The natural world has days of abundance and scarcity. Autumnal harvest days bring bountiful crops of apples upon apples, while winter’s lean days offer a ravenousness search for any sight of growth under the bitter ice and snow. High tide and low tide of the mighty oceans are daily occurrences, changing the shape of the beach and sand touching them. Days of feasting and fasting are no different.
The liturgical calendar of the Catholic Church understands the intrinsic rhythm within the human person. Jesus Christ, fully human and fully divine, is its center. It is His life that is the basis of the liturgical calendar. His body, which feeds and nourishes the faithful in the sacraments, also guides the eternal rhythms of the liturgical year.
The cyclical nature of the liturgical year allows for preparation and celebration as well as resting in the gift of grace in human space.
Living well the fullness of a feast takes time and energy. This creates room and a deeper desire for a fast and abstinence. One too many sugary, sweet paczki offer the tongue a taste for the simpler, fresh fruit. So, too, does celebrating well the days of Carnival and Mardi Gras better prepare oneself to live well a holy Lent.
To learn to celebrate well, but not overindulge, is a habit of self-control for all Christians. To see and trust God through the fat and thin days, to live steady and faithfully, is a hallmark of a holy Christian.
This self-discipline takes repetition, day after day. It takes 40 days, in fact, to prepare for the great joy awaiting us at Easter. But Lent cannot be presumed to be carried on one’s will and resolve alone. Lenten intentions to fast, give alms and pray will fall faster than a New Year’s resolution to lose excess weight if not for God’s grace. God alone sustains us through a good Lent, and His burden is easy, His yoke is light.
Transformation happens when God’s grace rests upon a willing soul. Might I suggest, then, that keeping a good Mardi Gras, “letting the good times roll” or “laissez les bons temps rouler,” is one valid way to prepare?
This Feb. 25 is Mardi Gras, or Fat Tuesday. It’s the last day of ordinary time, growing time, before Ash Wednesday arrives and Lent begins. The full season of Carnival starts on Epiphany, the Twelfth Night, when the Magi arrive, and runs through Mardi Gras day.
Coming from the Latin “carne vale” or “farewell to meat,” these weeks are meant to be a time to use up the remainder of one’s meat and animal byproducts, such as butter and cream. Thus, indulgent treats such as King Cake were created to clear out people’s pantries and cupboards and prepare their homes and selves for a holy and well-kept Lent. The same could be done today, clearing out refrigerators of ice cream or heavy cream for coffee during Mardi Gras so that the fresh air of less and fasting might exist.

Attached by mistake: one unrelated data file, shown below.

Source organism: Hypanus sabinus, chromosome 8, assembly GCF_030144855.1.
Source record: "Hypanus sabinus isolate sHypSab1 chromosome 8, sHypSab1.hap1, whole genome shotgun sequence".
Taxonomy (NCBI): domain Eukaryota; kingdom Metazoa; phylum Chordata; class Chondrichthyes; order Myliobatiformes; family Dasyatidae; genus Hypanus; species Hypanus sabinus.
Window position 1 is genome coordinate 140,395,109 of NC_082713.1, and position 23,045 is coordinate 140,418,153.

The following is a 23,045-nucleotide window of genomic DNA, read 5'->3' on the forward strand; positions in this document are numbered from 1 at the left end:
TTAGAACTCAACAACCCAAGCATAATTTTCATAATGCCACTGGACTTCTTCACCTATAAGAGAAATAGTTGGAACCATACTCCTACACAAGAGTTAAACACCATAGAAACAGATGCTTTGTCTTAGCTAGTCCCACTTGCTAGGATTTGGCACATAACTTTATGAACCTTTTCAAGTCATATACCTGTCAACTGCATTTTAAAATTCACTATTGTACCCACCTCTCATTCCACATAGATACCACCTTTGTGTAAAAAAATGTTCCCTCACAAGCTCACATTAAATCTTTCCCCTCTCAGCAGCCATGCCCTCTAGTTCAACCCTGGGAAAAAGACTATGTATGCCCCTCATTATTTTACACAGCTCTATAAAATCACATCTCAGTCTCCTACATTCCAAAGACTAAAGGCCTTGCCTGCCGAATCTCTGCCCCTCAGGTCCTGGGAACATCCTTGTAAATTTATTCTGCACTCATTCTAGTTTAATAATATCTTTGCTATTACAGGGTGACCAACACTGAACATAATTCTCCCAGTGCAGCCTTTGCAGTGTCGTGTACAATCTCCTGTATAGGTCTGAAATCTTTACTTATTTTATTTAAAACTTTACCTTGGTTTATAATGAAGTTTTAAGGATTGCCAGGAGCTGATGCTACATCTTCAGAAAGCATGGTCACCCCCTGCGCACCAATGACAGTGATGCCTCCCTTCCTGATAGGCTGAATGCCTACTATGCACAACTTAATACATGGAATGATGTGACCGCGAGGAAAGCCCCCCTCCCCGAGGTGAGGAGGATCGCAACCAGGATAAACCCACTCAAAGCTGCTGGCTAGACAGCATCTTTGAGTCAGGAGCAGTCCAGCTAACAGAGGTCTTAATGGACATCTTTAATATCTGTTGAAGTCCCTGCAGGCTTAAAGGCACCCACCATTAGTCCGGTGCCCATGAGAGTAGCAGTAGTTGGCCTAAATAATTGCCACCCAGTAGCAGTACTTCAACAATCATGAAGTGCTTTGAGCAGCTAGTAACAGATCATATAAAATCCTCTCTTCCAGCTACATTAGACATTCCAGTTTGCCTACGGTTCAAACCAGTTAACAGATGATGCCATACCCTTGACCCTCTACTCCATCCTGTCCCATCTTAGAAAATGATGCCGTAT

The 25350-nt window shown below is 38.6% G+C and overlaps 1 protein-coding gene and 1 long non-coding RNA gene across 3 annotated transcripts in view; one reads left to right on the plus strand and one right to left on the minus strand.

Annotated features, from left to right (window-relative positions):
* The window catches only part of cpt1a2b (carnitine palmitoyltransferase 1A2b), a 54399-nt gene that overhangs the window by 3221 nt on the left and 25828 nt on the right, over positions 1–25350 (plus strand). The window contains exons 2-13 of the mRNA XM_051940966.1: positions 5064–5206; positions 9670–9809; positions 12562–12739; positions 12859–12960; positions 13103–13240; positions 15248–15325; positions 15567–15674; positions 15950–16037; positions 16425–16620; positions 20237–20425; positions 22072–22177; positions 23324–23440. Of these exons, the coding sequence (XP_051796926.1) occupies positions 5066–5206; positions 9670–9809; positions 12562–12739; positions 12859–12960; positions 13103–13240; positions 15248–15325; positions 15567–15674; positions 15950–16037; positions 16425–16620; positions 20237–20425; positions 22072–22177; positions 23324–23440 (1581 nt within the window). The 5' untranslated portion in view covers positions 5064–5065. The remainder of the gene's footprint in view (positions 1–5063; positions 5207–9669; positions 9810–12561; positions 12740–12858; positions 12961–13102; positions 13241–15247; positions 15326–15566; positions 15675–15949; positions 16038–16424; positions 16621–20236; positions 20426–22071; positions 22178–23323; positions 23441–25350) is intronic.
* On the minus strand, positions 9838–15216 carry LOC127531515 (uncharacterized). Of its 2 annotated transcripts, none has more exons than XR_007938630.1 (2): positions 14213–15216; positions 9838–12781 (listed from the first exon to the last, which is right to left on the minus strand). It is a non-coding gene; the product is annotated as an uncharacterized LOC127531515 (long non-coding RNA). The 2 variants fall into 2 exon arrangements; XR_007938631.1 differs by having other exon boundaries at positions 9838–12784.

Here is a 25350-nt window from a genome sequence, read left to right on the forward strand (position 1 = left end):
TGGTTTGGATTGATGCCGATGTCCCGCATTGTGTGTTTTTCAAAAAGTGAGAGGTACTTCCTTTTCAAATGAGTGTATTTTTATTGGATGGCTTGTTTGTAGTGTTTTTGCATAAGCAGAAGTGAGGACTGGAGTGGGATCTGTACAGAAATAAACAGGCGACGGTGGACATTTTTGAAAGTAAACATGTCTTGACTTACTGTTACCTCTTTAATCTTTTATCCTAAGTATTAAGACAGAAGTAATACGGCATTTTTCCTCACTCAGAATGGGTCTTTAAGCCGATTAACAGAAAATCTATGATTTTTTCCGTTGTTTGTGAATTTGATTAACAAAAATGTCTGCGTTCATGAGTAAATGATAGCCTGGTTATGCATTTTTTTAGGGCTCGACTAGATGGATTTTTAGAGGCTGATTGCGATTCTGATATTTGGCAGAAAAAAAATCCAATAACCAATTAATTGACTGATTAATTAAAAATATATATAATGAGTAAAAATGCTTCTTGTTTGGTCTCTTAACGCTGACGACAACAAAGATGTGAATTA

Like any tool, Mardi Gras must be used properly and with caution, ideally within the context of a community and good company of other people. We come to know God in direct relationship with Him, which others and their holy example can lead us to.
St. Bridget, a religious sister from Ireland, is attributed with saying; “I should like a great lake of beer for the King of Kings. I should like the angels of Heaven to be drinking it through time eternal.”
A family and community also can keep one accountable for learning skills of moderation, even in times of celebration.
The vivid colors of Mardi Gras speak to Christ Himself. Purple, green and gold can be found across beads and banners, cakes and krewes at Mardi Gras celebrations. Each one reminds the faithful of a quality of Christ the King. Purple represents justice, as kings alone were allowed to wear the hard-to-procure color. Gold represents power, whose true wealth lies in His humility. Green represents faith, following the Christmas tradition of evergreen trees and wreaths: It reminds us that Christ is ever faithful, the Alpha and the Omega, the beginning and the end.
The beauty of the liturgical calendar offers abundance. It balances feasting with fasting to best prepare us for the greatest, holiest day of the entire year, Easter Sunday. On that day, the Lord’s resurrection might truly become a day of our soul’s greatest joy. Celebrate well this year!
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